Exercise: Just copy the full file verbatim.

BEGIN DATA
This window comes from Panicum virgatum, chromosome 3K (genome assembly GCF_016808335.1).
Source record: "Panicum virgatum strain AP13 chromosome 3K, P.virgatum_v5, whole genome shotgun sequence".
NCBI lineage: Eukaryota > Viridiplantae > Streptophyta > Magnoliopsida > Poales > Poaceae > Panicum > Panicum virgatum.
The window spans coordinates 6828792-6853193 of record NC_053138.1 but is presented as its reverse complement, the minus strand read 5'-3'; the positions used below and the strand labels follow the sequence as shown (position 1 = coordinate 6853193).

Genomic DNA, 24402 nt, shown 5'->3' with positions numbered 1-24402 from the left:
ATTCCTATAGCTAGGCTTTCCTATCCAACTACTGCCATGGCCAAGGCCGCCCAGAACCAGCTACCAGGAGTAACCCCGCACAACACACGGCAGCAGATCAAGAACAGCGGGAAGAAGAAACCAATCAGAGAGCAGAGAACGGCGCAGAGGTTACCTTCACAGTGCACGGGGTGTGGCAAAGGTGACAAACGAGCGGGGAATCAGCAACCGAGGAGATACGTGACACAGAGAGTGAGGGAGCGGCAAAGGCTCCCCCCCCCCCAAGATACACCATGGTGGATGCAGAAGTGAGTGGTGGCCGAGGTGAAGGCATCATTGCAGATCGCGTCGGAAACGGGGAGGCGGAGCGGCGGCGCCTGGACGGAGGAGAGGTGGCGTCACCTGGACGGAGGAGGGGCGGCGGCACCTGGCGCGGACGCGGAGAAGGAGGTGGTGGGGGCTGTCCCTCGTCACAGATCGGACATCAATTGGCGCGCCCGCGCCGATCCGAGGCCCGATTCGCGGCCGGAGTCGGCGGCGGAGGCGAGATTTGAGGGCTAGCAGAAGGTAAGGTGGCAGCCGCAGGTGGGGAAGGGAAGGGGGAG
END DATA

This window comes from Panicum virgatum, chromosome 3K (genome assembly GCF_016808335.1).
Source record: "Panicum virgatum strain AP13 chromosome 3K, P.virgatum_v5, whole genome shotgun sequence".
NCBI lineage: Eukaryota > Viridiplantae > Streptophyta > Magnoliopsida > Poales > Poaceae > Panicum > Panicum virgatum.
The window spans coordinates 6828792-6853193 of record NC_053138.1 but is presented as its reverse complement, the minus strand read 5'-3'; the positions used below and the strand labels follow the sequence as shown (position 1 = coordinate 6853193).

Genomic DNA, 24402 nt, shown 5'->3' with positions numbered 1-24402 from the left:
ATTCCTATAGCTAGGCTTTCCTATCCAACTACTGCCATGGCCAAGGCCGCCCAGAACCAGCTACCAGGAGTAACCCCGCACAACACACGGCAGCAGATCAAGAACAGCGGGAAGAAGAAACCAATCAGAGAGCAGAGAACGGCGCAGAGGTTACCTTCACAGTGCACGGGGTGTGGCAAAGGTGACAAACGAGCGGGGAATCAGCAACCGAGGAGATACGTGACACAGAGAGTGAGGGAGCGGCAAAGGCTCCCCCCCCCCCAAGATACACCATGGTGGATGCAGAAGTGAGTGGTGGCCGAGGTGAAGGCATCATTGCAGATCGCGTCGGAAACGGGGAGGCGGAGCGGCGGCGCCTGGACGGAGGAGAGGTGGCGTCACCTGGACGGAGGAGGGGCGGCGGCACCTGGCGCGGACGCGGAGAAGGAGGTGGTGGGGGCTGTCCCTCGTCACAGATCGGACATCAATTGGCGCGCCCGCGCCGATCCGAGGCCCGATTCGCGGCCGGAGTCGGCGGCGGAGGCGAGATTTGAGGGCTAGCAGAAGGTAAGGTGGCAGCCGCAGGTGGGGAAGGGAAGGGGGAG